By Dennis Clemente
From its “cease and desist” years, says a panelist, the government has flipped the switch on bootcamps
NEW YORK—The proliferation of bootcamps in the city and all around the United States begs the question, should they be regulated? You will hardly hear a contrarian view in the tech meetup scene by the very nature of the meetups as marketing vehicles for like-minded startups and panelists, but last March 15, the NY Ed Tech meetup saw two panelists disagree on regulation for bootcamps.
Dan Friedman, CEO of Thinkful was for regulation, while Rebekah Rombom, VP Business Development of The Flatiron School opposed it. However, both of them, along with Marissa Shorenstein, president, AT&T-Network and Liz Eggleston, co-founder of Course Report, agreed on some third-party auditing.
Friedman cited some online universities for falling short of expectations, which clearly undergoes more scrutiny. Rombom was more flexible, given the agile and ephemeral construct of technology stacks; what’s in demand now may fall by the wayside later. Mean Stack development is becoming more popular these days, for instance—and established bootcamps in New York don’t offer it yet.
Rombom puts it this way: “We offer a job guarantee. Within 6 months if you don’t get a job, you get your money back,” she said of the Flatiron School, adding that anyone can even make suggested changes to its syllabus on Github. It claims more openness and transparency to its data and curriculum while reportedly keeping the quality of its immersive teaching up to par.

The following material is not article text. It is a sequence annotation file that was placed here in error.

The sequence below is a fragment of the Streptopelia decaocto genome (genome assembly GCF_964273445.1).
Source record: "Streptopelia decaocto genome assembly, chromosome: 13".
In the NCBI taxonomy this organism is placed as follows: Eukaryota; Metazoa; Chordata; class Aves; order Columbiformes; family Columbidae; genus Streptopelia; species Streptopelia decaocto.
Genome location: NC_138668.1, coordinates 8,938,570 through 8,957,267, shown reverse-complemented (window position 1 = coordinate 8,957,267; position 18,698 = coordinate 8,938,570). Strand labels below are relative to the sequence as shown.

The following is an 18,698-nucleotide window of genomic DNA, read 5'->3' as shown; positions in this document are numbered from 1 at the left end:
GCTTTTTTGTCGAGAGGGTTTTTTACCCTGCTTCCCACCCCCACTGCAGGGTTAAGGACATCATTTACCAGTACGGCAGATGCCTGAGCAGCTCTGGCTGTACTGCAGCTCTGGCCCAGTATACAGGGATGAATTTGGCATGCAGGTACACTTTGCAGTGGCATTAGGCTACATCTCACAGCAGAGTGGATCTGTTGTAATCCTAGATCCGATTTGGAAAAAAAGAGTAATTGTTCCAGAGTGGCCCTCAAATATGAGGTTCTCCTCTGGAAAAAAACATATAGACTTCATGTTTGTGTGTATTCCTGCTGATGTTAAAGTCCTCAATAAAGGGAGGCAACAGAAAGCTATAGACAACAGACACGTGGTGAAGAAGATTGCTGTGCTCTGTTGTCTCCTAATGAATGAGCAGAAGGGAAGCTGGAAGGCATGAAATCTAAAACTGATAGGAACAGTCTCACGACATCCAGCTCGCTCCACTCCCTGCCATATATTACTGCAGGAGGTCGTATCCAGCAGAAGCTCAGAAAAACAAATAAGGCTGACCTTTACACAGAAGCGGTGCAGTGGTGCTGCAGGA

Friedman thinks it’s crucial for government to see the data and regulate bootcamps as it will also help add consumer protection.
Eggleston offers some perspective on the success of bootcamps and how it has come a long way. From its “cease and desist” years, she has seen how government has flipped the switch. It funds and finds scholarships to deserving students now, emboldened by how established bootcamps have over 90 percent placement rates, on account of how immersive learning has proven to be effective.
As the employer of developers for AT&T, Shorenstein admits to hiring developers from development bootcamps, even funding non-profit programming bootcamps like Girls Who Code. “We’re looking for breadth of experience, more than school credentials.”
For those with only experience and no college degree, she discourages new developers from bootcamps in applying on their online portal. “We suggest going to hiring or networking events,” she said, adding how current employees are also retrained.
In 2015, a total of 16,000 students graduated from bootcamps in US and Canada In 2015. The entry level salary is $70,000, with some getting a $15,000 to $20,000 bump in salary in their second year.